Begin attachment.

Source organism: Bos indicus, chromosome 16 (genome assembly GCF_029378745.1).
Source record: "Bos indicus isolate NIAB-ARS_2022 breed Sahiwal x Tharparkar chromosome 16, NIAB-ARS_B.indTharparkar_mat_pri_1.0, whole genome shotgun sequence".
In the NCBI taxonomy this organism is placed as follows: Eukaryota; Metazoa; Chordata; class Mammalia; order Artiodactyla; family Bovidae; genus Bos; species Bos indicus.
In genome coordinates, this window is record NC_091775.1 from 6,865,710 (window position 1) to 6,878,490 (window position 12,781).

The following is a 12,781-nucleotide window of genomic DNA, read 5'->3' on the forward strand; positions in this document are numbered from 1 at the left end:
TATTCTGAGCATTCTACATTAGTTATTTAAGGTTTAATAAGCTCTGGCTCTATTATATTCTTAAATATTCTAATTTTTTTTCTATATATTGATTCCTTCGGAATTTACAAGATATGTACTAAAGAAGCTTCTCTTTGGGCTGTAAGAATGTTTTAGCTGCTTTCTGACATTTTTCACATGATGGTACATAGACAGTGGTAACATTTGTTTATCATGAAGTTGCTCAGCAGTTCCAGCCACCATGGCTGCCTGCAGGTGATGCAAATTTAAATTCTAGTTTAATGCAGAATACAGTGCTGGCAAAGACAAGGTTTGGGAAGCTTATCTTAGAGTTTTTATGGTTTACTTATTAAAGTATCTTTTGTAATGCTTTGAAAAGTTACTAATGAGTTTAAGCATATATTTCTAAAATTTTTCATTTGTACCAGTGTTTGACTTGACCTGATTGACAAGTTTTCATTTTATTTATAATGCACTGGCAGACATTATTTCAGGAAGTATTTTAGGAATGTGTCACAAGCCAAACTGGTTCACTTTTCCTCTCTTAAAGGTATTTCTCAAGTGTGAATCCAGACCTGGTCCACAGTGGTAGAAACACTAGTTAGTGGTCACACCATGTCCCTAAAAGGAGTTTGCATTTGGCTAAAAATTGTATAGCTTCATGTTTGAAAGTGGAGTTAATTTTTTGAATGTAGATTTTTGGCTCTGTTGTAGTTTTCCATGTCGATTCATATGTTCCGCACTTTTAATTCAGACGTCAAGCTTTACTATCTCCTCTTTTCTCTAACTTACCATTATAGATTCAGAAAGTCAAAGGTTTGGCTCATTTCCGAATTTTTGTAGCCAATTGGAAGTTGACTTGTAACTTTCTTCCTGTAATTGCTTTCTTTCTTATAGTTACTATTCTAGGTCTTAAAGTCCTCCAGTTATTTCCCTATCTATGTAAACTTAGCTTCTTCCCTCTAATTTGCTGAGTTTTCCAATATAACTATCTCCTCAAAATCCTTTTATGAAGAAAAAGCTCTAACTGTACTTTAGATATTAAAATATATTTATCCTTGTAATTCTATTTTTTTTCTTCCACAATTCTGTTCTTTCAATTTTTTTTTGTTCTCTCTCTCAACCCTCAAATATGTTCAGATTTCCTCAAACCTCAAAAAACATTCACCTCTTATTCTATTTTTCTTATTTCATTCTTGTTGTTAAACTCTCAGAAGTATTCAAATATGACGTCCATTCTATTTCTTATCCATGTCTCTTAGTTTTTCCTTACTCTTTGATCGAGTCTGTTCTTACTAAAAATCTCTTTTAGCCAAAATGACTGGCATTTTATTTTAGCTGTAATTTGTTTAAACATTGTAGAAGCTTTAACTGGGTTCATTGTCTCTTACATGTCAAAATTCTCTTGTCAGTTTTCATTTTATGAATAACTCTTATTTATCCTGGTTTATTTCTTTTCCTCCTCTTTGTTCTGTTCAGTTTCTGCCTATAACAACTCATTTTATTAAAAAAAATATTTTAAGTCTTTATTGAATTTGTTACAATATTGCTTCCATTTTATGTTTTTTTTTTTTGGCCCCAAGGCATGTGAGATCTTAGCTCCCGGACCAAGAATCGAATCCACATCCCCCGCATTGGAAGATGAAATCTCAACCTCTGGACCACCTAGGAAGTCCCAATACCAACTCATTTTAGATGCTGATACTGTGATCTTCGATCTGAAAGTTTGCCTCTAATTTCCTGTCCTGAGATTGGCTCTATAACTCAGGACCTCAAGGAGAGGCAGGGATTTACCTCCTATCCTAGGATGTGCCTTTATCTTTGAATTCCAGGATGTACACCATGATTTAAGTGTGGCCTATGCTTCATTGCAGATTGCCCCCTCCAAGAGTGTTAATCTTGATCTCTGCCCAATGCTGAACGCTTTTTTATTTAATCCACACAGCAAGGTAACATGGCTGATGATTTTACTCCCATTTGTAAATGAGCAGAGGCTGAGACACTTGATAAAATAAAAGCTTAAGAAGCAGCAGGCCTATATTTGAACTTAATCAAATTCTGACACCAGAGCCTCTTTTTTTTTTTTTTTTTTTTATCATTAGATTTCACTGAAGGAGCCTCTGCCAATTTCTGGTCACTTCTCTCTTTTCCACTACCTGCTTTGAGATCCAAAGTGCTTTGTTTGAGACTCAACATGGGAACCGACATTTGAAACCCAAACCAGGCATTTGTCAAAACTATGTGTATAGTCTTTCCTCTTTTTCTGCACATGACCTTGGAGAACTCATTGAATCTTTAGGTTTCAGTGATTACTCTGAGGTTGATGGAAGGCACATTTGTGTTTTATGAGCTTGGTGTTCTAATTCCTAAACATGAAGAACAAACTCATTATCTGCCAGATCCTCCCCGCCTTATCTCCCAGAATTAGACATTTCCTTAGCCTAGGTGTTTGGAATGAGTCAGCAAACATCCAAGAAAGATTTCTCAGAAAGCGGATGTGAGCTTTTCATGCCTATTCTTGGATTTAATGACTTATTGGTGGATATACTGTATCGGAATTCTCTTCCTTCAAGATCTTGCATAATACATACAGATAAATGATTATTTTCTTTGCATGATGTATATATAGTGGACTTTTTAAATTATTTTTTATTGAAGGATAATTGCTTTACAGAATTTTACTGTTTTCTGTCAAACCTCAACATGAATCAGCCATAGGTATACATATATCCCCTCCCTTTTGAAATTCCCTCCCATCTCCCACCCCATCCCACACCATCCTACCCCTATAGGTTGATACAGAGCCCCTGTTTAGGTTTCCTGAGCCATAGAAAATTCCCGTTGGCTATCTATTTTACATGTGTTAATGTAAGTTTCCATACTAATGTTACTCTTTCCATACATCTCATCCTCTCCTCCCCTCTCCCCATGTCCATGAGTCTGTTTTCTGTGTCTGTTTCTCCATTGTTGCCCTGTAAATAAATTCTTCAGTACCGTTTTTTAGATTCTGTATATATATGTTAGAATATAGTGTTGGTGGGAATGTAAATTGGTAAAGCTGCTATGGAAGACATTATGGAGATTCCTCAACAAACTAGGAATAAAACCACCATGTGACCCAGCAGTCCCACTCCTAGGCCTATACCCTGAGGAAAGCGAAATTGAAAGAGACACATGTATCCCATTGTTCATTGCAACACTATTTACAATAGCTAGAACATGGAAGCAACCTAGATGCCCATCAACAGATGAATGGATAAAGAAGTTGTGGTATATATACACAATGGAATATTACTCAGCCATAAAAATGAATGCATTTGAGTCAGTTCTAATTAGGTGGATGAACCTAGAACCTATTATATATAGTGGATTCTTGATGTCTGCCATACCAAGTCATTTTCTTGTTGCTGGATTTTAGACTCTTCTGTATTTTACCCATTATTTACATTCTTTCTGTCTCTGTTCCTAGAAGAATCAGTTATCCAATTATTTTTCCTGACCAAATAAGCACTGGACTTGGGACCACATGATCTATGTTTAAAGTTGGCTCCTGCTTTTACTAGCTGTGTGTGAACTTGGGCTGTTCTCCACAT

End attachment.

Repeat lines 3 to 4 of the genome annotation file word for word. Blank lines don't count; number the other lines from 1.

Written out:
In the NCBI taxonomy this organism is placed as follows: Eukaryota; Metazoa; Chordata; class Mammalia; order Artiodactyla; family Bovidae; genus Bos; species Bos indicus.
In genome coordinates, this window is record NC_091775.1 from 6,865,710 (window position 1) to 6,878,490 (window position 12,781).